Should I have started with A for apple? Or explain how cuneiform writing, created in mainly monosyllabic and homophonic Sumerian language, adapted to the multisyllabic Acadian language, by developing a syllabic system. The Greek alphabet was adapted from Phoenician system which had little use for vowels, and used symbols representing Phoenician consonants that did not occur in Greek represent Greek vowels.[xxvii] The magic of the alphabet is tied to the magic of memory, the ars of poetry in oral societies was closely tied to both. M should be for magic/memory.
Havelock’s theory of alphabeticisation and . . .
Gregory Ulmer links the concept to changes in thought: ‘Analytic thinking in general, and philosophy in particular, emerged in the process of thinking about a specific experience – justice – within the new alphabetic apparatus. Justice was the first concept, the first practice, to pass from the oral mode of representation (dramatised as an event, performed as the actions of a hero) to a literate mode (abstract definition couched in a logical syntax). [xxviii]
[i] I disagree that a natural aesthetics which is multidimensional, opportunistic and vast is impoverished on an intellectual level, lacking multiple levels of conceptual analysis, and artistic intentionality. George Dickie, Art and the Aesthetic, NY: Cornell UP, 1974, p173-4. Arthur Danto, ‘Aesthetic Responses and Works of Art’, Philosophic Exchange, Vol 3, 1981, p3-22
[ii] Arthur C. Danto, The Abuse of Beauty: Aesthetics and the Concept of Art ,. Open Court Publishing Co., 2003. Alexander Nehamas, Only the Promise of Happiness, Princeton U.P. 2007.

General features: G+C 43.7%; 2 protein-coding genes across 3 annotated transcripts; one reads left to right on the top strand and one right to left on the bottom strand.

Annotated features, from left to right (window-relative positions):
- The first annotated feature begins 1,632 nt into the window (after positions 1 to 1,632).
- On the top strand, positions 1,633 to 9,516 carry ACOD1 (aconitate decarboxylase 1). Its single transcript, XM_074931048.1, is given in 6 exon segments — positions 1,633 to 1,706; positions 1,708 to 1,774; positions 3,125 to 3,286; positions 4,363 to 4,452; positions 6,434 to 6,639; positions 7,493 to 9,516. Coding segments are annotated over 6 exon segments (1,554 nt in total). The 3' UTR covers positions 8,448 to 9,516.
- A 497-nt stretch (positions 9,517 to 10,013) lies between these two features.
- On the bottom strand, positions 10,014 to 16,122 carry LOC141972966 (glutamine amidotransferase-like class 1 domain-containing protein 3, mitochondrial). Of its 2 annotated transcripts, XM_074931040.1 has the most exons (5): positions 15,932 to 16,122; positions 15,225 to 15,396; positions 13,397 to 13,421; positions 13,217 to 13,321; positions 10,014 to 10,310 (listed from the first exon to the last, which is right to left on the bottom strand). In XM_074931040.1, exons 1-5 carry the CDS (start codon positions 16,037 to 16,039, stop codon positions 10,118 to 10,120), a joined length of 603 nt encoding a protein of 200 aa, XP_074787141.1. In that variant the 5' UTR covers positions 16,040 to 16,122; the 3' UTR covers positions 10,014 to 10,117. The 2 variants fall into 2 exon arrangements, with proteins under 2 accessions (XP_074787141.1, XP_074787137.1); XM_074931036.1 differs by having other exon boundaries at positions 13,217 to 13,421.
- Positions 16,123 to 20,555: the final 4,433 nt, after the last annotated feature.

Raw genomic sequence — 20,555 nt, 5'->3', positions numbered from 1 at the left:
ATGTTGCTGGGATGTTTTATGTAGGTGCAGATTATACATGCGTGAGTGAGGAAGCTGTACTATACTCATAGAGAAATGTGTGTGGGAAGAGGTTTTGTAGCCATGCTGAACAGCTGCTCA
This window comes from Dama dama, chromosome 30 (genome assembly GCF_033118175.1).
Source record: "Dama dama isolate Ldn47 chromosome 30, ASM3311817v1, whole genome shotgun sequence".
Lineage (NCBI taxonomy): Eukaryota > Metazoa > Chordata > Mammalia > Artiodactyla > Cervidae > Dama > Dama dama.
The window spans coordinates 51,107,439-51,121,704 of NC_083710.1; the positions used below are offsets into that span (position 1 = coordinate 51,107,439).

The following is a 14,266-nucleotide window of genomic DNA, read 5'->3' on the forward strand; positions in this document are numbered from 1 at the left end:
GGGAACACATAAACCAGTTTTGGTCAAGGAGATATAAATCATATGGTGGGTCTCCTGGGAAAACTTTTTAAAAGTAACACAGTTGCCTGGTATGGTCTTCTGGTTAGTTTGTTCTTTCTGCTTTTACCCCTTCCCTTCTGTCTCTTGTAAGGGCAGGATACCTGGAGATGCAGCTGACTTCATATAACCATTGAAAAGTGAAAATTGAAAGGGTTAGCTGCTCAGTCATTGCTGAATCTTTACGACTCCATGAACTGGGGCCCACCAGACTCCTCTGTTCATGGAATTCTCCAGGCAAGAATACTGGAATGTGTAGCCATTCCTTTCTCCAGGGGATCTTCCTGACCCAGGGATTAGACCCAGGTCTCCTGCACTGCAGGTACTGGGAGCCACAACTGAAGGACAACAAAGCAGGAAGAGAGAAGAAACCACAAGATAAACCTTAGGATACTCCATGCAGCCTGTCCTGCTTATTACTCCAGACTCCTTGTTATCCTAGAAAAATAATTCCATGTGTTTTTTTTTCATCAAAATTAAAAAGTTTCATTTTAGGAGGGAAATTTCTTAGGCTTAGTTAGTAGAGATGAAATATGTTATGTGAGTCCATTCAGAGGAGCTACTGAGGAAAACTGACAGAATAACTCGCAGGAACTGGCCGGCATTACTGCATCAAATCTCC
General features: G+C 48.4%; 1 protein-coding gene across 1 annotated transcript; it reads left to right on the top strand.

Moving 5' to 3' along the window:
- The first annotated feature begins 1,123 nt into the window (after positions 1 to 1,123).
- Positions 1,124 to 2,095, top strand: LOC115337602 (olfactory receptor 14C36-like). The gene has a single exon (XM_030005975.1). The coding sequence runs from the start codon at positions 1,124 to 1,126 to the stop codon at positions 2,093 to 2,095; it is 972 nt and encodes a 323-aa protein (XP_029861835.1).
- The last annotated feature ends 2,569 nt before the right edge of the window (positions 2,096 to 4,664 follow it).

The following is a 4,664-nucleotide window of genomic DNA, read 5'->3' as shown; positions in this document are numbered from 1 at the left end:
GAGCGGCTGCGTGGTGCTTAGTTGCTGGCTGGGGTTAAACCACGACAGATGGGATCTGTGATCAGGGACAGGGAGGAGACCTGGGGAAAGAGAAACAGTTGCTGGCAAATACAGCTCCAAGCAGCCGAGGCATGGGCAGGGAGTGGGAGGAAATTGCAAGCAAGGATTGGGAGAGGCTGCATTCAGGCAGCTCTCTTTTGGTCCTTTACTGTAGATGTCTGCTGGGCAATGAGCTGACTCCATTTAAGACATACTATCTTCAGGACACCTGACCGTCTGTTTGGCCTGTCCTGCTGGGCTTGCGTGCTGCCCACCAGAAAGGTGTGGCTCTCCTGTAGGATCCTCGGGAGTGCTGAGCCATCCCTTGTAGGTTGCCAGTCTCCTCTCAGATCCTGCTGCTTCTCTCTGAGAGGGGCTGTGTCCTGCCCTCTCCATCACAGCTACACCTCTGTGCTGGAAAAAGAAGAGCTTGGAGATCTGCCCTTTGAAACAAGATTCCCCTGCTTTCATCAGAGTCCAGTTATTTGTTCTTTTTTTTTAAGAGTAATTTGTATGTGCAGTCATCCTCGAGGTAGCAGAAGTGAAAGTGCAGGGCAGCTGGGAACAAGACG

[iii] Stéphanie Giry on the trial that redefined the meaning of art. http://www.legalaffairs.org/issues/September-October-2002/story_giry_sepoct2002.msp
[iv] Thomas Munro, in ‘The Idea of the Visual Arts’, from Philip Alperson (ed), The Philosophy of the Visual Arts, Oxford University Press, New York, 1992, p20.
[v] “Lyrebirds choose a specific fragment of another’s tune and shape it into their own. They have a fine memory and a distinct aesthetic sense to know exactly what part of another bird’s song they want to use.” David Rothenberg, 2005, p213.
[vi] Matei Calinescu, Faces of Modernity: Modernism, Avant-garde, Decadence, Kitsch, (1977) Duke Uni Press, 1987, p3.
[vii] Pierre Bourdieu, Distinction. A Social Critique of the Judgment of Taste, Routeledge, London, 1979,p6.
[viii] Alexander Nehamas interviewed by David Carrier, Bomb Magazine, 65, Fall, 1998, p36-41.